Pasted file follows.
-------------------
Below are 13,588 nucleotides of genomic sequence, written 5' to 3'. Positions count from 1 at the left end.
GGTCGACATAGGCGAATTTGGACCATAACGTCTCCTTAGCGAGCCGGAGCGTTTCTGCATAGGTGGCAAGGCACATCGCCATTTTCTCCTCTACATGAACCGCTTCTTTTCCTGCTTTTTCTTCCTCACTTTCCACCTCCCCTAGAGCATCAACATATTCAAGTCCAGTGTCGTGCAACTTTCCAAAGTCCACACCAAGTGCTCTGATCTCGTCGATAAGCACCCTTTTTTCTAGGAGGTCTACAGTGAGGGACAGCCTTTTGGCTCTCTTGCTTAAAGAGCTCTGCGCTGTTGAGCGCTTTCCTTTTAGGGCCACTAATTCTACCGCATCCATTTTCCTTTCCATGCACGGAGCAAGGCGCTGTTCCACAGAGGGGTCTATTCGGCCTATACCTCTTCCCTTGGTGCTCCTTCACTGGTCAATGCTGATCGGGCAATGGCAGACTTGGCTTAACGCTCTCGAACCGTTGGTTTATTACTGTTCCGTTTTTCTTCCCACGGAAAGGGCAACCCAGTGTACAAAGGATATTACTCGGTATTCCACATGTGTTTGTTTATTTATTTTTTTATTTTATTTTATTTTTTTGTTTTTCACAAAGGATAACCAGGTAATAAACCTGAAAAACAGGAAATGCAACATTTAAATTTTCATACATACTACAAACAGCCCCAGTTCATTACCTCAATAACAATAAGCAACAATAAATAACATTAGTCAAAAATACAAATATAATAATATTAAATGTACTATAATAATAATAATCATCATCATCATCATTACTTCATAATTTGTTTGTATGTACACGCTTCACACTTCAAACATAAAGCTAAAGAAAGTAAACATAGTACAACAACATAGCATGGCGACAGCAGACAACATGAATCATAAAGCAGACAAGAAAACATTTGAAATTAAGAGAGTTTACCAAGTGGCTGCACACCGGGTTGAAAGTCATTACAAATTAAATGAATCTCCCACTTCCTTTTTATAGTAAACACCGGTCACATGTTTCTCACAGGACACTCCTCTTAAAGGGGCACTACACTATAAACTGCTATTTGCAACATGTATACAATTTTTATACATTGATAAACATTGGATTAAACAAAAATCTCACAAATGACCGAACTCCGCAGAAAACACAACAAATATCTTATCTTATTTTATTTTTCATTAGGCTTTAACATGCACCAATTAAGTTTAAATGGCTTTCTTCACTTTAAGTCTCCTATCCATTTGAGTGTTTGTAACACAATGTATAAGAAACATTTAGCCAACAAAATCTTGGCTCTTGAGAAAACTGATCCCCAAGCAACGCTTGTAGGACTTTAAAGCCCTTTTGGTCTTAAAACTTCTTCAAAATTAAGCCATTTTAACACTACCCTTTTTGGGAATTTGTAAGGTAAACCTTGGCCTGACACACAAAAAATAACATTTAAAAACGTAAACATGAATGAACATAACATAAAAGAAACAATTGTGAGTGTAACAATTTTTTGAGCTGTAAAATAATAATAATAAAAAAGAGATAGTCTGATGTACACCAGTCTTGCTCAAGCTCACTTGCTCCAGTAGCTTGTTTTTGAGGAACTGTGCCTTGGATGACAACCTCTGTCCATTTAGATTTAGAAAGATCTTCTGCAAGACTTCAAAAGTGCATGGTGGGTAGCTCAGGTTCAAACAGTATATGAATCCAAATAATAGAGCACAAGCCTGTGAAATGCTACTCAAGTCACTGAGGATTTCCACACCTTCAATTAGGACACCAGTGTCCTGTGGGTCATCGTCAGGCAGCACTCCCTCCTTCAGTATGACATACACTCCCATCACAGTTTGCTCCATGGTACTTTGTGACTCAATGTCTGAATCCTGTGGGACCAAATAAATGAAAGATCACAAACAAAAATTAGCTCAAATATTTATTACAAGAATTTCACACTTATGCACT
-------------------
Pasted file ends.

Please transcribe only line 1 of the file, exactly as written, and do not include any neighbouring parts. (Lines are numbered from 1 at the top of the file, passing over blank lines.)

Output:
Below are 13,588 nucleotides of genomic sequence, written 5' to 3'. Positions count from 1 at the left end.